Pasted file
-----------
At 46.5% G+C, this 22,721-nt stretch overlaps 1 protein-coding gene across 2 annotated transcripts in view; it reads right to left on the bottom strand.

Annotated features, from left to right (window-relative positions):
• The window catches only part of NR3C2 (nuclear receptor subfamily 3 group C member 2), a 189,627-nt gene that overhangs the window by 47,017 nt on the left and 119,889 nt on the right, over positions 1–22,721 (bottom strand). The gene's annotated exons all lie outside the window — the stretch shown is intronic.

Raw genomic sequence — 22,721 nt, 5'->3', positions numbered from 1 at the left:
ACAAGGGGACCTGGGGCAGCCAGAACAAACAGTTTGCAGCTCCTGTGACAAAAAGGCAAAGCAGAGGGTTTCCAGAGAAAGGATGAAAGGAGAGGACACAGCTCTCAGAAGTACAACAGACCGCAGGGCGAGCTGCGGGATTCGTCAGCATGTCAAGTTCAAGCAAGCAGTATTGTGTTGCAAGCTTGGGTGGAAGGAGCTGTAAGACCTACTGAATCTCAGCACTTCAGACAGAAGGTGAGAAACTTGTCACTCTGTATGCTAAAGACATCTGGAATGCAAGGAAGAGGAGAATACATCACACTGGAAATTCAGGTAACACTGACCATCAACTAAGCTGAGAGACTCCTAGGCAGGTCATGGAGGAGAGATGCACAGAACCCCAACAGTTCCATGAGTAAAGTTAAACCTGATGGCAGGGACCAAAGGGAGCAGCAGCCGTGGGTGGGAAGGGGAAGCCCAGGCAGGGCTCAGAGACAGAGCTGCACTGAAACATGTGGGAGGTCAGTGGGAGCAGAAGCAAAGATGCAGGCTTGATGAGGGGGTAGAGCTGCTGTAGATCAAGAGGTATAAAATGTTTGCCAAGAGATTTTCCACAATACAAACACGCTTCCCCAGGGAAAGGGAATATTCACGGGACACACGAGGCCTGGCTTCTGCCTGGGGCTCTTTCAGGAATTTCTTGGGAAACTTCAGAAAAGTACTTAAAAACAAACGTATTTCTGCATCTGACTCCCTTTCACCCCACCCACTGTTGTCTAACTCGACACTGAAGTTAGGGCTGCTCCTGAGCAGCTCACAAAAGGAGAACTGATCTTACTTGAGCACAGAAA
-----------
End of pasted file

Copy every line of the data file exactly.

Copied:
At 46.5% G+C, this 22,721-nt stretch overlaps 1 protein-coding gene across 2 annotated transcripts in view; it reads right to left on the bottom strand.

Annotated features, from left to right (window-relative positions):
• The window catches only part of NR3C2 (nuclear receptor subfamily 3 group C member 2), a 189,627-nt gene that overhangs the window by 47,017 nt on the left and 119,889 nt on the right, over positions 1–22,721 (bottom strand). The gene's annotated exons all lie outside the window — the stretch shown is intronic.

Raw genomic sequence — 22,721 nt, 5'->3', positions numbered from 1 at the left:
ACAAGGGGACCTGGGGCAGCCAGAACAAACAGTTTGCAGCTCCTGTGACAAAAAGGCAAAGCAGAGGGTTTCCAGAGAAAGGATGAAAGGAGAGGACACAGCTCTCAGAAGTACAACAGACCGCAGGGCGAGCTGCGGGATTCGTCAGCATGTCAAGTTCAAGCAAGCAGTATTGTGTTGCAAGCTTGGGTGGAAGGAGCTGTAAGACCTACTGAATCTCAGCACTTCAGACAGAAGGTGAGAAACTTGTCACTCTGTATGCTAAAGACATCTGGAATGCAAGGAAGAGGAGAATACATCACACTGGAAATTCAGGTAACACTGACCATCAACTAAGCTGAGAGACTCCTAGGCAGGTCATGGAGGAGAGATGCACAGAACCCCAACAGTTCCATGAGTAAAGTTAAACCTGATGGCAGGGACCAAAGGGAGCAGCAGCCGTGGGTGGGAAGGGGAAGCCCAGGCAGGGCTCAGAGACAGAGCTGCACTGAAACATGTGGGAGGTCAGTGGGAGCAGAAGCAAAGATGCAGGCTTGATGAGGGGGTAGAGCTGCTGTAGATCAAGAGGTATAAAATGTTTGCCAAGAGATTTTCCACAATACAAACACGCTTCCCCAGGGAAAGGGAATATTCACGGGACACACGAGGCCTGGCTTCTGCCTGGGGCTCTTTCAGGAATTTCTTGGGAAACTTCAGAAAAGTACTTAAAAACAAACGTATTTCTGCATCTGACTCCCTTTCACCCCACCCACTGTTGTCTAACTCGACACTGAAGTTAGGGCTGCTCCTGAGCAGCTCACAAAAGGAGAACTGATCTTACTTGAGCACAGAAA